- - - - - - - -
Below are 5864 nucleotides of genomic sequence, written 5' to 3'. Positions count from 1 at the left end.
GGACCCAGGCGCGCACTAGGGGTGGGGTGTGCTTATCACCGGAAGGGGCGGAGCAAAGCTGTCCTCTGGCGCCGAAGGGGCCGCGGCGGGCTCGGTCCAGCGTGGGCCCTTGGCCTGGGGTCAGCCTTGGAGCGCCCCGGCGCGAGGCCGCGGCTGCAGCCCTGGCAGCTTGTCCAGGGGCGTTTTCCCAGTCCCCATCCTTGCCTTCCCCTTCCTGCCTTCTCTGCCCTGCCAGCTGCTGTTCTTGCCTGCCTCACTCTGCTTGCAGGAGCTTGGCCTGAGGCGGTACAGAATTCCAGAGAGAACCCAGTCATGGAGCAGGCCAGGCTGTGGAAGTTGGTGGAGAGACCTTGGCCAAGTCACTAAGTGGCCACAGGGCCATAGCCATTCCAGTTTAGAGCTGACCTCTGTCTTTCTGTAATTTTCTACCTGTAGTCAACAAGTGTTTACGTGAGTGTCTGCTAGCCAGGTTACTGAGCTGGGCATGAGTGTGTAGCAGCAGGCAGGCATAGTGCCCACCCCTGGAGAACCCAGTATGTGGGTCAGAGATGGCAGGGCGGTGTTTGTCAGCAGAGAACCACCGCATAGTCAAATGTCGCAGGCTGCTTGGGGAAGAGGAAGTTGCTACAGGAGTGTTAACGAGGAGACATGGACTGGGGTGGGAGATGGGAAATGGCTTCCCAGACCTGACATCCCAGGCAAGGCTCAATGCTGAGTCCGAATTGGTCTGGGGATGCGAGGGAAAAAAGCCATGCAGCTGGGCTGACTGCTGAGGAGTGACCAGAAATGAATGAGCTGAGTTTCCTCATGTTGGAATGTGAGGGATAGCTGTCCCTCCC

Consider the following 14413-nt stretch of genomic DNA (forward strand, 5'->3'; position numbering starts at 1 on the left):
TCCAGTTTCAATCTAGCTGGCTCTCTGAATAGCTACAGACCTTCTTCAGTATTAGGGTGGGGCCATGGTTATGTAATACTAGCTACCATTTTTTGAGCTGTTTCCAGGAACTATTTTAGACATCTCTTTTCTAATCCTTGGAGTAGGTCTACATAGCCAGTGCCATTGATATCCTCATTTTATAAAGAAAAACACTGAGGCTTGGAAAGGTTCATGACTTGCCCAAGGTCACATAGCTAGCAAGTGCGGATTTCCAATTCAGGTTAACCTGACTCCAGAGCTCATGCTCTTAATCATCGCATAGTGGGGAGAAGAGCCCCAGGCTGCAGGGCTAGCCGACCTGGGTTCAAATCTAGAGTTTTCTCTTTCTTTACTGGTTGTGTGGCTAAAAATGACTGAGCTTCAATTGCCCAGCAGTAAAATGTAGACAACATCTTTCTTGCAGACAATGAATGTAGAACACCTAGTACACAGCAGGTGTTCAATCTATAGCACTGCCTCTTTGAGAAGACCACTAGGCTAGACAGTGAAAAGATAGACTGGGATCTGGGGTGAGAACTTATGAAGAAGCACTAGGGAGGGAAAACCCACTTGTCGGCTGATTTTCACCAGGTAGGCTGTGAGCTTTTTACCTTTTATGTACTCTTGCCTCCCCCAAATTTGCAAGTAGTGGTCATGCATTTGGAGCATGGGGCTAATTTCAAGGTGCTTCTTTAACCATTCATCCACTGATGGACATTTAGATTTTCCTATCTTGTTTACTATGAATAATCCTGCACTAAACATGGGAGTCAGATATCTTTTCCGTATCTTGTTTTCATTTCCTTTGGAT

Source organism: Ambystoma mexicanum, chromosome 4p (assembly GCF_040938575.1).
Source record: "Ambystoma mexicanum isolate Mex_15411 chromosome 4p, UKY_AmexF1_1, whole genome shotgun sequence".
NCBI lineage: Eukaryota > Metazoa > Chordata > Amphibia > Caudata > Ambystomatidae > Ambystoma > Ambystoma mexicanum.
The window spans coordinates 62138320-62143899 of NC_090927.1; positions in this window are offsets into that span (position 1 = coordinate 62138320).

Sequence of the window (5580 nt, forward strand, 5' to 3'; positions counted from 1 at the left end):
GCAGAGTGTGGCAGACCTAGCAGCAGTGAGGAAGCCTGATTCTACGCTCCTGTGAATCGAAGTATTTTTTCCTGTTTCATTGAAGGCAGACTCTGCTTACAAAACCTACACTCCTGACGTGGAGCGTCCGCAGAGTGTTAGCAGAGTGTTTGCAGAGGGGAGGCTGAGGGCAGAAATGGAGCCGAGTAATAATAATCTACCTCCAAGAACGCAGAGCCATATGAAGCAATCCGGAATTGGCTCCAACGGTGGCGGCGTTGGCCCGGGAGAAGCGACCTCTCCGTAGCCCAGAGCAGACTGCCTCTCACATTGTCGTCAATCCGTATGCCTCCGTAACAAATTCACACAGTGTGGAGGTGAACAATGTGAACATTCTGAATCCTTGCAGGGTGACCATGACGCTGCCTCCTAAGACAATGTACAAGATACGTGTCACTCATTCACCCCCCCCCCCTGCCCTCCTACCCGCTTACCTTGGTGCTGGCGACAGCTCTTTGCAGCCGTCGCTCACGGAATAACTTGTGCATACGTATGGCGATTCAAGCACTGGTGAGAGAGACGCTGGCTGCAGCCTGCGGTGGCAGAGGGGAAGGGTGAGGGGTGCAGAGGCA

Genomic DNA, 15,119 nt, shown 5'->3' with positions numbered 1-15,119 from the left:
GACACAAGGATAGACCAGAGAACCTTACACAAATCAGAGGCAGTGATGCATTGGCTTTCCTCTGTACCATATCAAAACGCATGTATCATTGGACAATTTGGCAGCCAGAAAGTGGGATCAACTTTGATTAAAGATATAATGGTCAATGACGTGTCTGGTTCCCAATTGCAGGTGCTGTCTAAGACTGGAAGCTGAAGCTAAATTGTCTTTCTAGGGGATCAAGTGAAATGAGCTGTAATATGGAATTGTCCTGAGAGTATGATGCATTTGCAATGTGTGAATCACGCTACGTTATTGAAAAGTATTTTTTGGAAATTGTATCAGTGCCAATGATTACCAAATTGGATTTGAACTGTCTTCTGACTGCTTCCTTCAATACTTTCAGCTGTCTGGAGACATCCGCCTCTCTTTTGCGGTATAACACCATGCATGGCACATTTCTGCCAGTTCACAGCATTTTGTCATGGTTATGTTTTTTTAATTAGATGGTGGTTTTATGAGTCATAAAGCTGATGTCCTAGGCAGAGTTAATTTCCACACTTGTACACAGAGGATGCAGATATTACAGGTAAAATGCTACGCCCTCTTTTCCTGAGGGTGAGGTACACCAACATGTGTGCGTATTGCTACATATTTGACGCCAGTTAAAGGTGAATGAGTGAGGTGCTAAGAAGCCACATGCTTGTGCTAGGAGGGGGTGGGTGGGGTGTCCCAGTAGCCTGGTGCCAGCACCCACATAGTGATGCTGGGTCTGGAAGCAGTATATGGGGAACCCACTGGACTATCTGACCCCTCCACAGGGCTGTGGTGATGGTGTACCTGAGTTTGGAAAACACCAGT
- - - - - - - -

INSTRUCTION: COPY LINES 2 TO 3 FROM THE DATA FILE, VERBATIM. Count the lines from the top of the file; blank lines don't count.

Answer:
GGACCCAGGCGCGCACTAGGGGTGGGGTGTGCTTATCACCGGAAGGGGCGGAGCAAAGCTGTCCTCTGGCGCCGAAGGGGCCGCGGCGGGCTCGGTCCAGCGTGGGCCCTTGGCCTGGGGTCAGCCTTGGAGCGCCCCGGCGCGAGGCCGCGGCTGCAGCCCTGGCAGCTTGTCCAGGGGCGTTTTCCCAGTCCCCATCCTTGCCTTCCCCTTCCTGCCTTCTCTGCCCTGCCAGCTGCTGTTCTTGCCTGCCTCACTCTGCTTGCAGGAGCTTGGCCTGAGGCGGTACAGAATTCCAGAGAGAACCCAGTCATGGAGCAGGCCAGGCTGTGGAAGTTGGTGGAGAGACCTTGGCCAAGTCACTAAGTGGCCACAGGGCCATAGCCATTCCAGTTTAGAGCTGACCTCTGTCTTTCTGTAATTTTCTACCTGTAGTCAACAAGTGTTTACGTGAGTGTCTGCTAGCCAGGTTACTGAGCTGGGCATGAGTGTGTAGCAGCAGGCAGGCATAGTGCCCACCCCTGGAGAACCCAGTATGTGGGTCAGAGATGGCAGGGCGGTGTTTGTCAGCAGAGAACCACCGCATAGTCAAATGTCGCAGGCTGCTTGGGGAAGAGGAAGTTGCTACAGGAGTGTTAACGAGGAGACATGGACTGGGGTGGGAGATGGGAAATGGCTTCCCAGACCTGACATCCCAGGCAAGGCTCAATGCTGAGTCCGAATTGGTCTGGGGATGCGAGGGAAAAAAGCCATGCAGCTGGGCTGACTGCTGAGGAGTGACCAGAAATGAATGAGCTGAGTTTCCTCATGTTGGAATGTGAGGGATAGCTGTCCCTCCC

Consider the following 14413-nt stretch of genomic DNA (forward strand, 5'->3'; position numbering starts at 1 on the left):